Jim Collins, How the Mighty Fall: And Why Some Companies Never Give In. HarperCollins, 2009.
The senior executive team of Nortel Networks Corp. were reportedly big fans of Jim Collins’ previous book, Good to Great, which provides a road map to management success.
They might have been better served, however, by this new book – it outlines the process of corporate decline. A former Stanford Business School professor and now a sought-after consultant and speaker, Mr. Collins is the author of a number of management classics including the co-authored Built to Last(1997).
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While this book was written as financial markets were collapsing, the timing is purely coincidental. Mr. Collins was motivated by the fact that several of the iconic companies featured in his previous books, such as Circuit City and Motorola, had since fallen from glory. He thus turned his previous research on its head to answer the question of why great companies decline. In particular, Mr. Collins wanted to understand what happened leading up to the point when decline became visible, and what the company’s management did once it began to fall.
How the Mighty Fall echoes many of the conclusions of Matthew S. Olson and Derek Van Bever’s book Stall Points, reviewed previously in this column. Both books make the point that organizational decline is usually self-inflicted. They also agree that signs of decline are present while companies are still visibly healthy and that recovery is completely within management control. Mr. Collins uses the same matched-pairs contrast methodology that he used in Good to Great.
This involves a controlled comparison of successful companies to unsuccessful ones, using similar companies facing similar environmental conditions. Many of the companies used were drawn from the Good to Great and Built to Last research archives. While one must be wary of drawing hard and fast conclusions based on 11 sets of comparisons, Mr. Collins uses this research approach to propose an interesting five-stage framework – the five stages of decline – to describe how great companies fall.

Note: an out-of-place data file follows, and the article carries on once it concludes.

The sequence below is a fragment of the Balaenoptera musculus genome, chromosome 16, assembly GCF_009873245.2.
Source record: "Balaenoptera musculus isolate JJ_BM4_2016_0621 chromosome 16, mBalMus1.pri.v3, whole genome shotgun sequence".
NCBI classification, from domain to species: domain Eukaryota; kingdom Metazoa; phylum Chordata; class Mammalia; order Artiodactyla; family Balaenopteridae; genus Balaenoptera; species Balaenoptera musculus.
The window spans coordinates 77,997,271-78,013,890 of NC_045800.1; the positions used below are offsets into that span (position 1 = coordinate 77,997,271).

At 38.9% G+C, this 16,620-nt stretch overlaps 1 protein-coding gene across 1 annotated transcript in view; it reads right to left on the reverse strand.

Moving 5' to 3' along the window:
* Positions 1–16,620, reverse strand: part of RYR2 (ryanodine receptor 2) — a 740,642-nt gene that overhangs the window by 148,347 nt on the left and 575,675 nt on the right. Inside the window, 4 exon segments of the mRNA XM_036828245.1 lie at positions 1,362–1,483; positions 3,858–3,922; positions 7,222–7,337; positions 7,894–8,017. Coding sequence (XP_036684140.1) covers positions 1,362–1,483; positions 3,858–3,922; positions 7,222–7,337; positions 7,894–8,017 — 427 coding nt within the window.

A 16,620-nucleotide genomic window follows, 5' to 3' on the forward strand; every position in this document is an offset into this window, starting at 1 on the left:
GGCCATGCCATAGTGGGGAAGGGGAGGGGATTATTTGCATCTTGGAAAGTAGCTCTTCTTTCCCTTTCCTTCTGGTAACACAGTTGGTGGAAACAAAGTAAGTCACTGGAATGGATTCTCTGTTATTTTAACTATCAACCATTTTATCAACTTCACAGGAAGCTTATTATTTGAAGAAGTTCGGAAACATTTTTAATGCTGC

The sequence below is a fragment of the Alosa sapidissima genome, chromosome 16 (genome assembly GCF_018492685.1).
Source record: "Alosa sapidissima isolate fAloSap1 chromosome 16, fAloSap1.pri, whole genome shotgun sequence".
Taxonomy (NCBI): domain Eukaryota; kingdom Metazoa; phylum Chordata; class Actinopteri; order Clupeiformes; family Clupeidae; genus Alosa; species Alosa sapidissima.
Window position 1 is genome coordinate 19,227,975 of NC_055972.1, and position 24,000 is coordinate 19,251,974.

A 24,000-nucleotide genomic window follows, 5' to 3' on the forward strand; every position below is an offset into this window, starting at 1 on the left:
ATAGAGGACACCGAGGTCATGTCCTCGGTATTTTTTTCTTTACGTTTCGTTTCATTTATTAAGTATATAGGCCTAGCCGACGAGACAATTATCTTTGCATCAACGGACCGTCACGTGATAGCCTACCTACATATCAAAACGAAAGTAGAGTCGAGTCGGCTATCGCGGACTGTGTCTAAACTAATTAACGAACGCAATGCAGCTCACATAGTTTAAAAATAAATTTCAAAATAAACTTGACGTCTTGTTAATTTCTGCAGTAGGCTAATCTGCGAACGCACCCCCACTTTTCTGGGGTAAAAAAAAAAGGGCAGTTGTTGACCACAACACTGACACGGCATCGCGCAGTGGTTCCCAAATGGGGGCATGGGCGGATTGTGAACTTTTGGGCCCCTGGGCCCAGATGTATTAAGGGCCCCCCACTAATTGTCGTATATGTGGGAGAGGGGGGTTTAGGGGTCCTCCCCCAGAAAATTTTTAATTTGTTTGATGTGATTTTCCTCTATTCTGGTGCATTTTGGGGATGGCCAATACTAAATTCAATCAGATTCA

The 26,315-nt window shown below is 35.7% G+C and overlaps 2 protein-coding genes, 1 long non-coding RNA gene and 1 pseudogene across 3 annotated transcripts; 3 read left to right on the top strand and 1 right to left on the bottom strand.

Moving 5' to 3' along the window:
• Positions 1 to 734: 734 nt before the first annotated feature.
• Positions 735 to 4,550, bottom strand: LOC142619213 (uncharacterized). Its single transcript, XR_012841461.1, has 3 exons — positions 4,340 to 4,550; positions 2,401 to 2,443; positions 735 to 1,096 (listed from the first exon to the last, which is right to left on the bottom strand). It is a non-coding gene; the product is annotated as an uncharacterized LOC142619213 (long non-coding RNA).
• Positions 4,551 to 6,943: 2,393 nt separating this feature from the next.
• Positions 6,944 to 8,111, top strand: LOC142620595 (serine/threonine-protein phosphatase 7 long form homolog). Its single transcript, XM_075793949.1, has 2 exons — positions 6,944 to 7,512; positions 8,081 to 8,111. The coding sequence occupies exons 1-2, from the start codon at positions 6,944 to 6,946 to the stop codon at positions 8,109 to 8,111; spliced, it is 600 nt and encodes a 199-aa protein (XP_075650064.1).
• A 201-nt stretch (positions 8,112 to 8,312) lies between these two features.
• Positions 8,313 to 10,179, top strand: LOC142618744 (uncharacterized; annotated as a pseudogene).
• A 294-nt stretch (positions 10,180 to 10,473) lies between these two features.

As I read the chapters on each stage, I kept seeing reflections of Nortel. Mr. Collins first stage is titled “Hubris Born of Success.”
Here, senior management have become arrogant, regarding success as an entitlement and losing sight of the factors that created it in the first place. This stage is followed by “The Undisciplined Pursuit of More” – more scale, more growth, more acclaim. I recall the warning of a former professor of mine that more companies died of indigestion than starvation.
Mr. Collins refers to this as “Packard’s Law,” referring to David Packard, a co-founder of HP. It’s a law which he notes that HP later broke. Stage three is “Denial of Risk and Peril.” In this stage, senior management discount negative data and blame external factors for setbacks.
Motorola’s disastrous Iridium venture is cited as a case in point. The warning signs of trouble are likely to be visible at this stage, but are typically discounted or ignored. This is followed by “Grasping for Salvation,” a stage where companies frantically search for a silver bullet such as seeking a game-changing acquisition or a saviour CEO.
Mr. Collins is particularly wary of bringing in an outside CEO to salvage a failing company. He notes that eight of the 11 fallen companies in his analysis went outside for a CEO during their decline. Moreover, both of his earlier books provided evidence of a pronounced negative relationship between building great companies and going outside for a CEO. The final stage is “Capitulation to Irrelevance or Death.”
At this stage, management abandons hope and either look to sell out or watch their companies atrophy into insignificance or die. Mr. Collins’ poster child for this stage is Zenith, a company that arrogantly ignored the threat of Japanese competition and managed over a half-century to go from one of the icons of American business to utter irrelevance. How the Mighty Fall is a fast-paced 123 pages. Each chapter also contains a set of markers or warning signs for the various stages.
There are also seven appendices, one of which documents the recent decline of Fannie Mae and another that lays out the recovery of IBM, Nordstrom and Nucor using the Good to Great framework. Like Mr. Collins’ previous books, this one will no doubt become a bestseller and another management classic.
Micheal Kelly is dean of the Telfer School of Management at the University of Ottawa.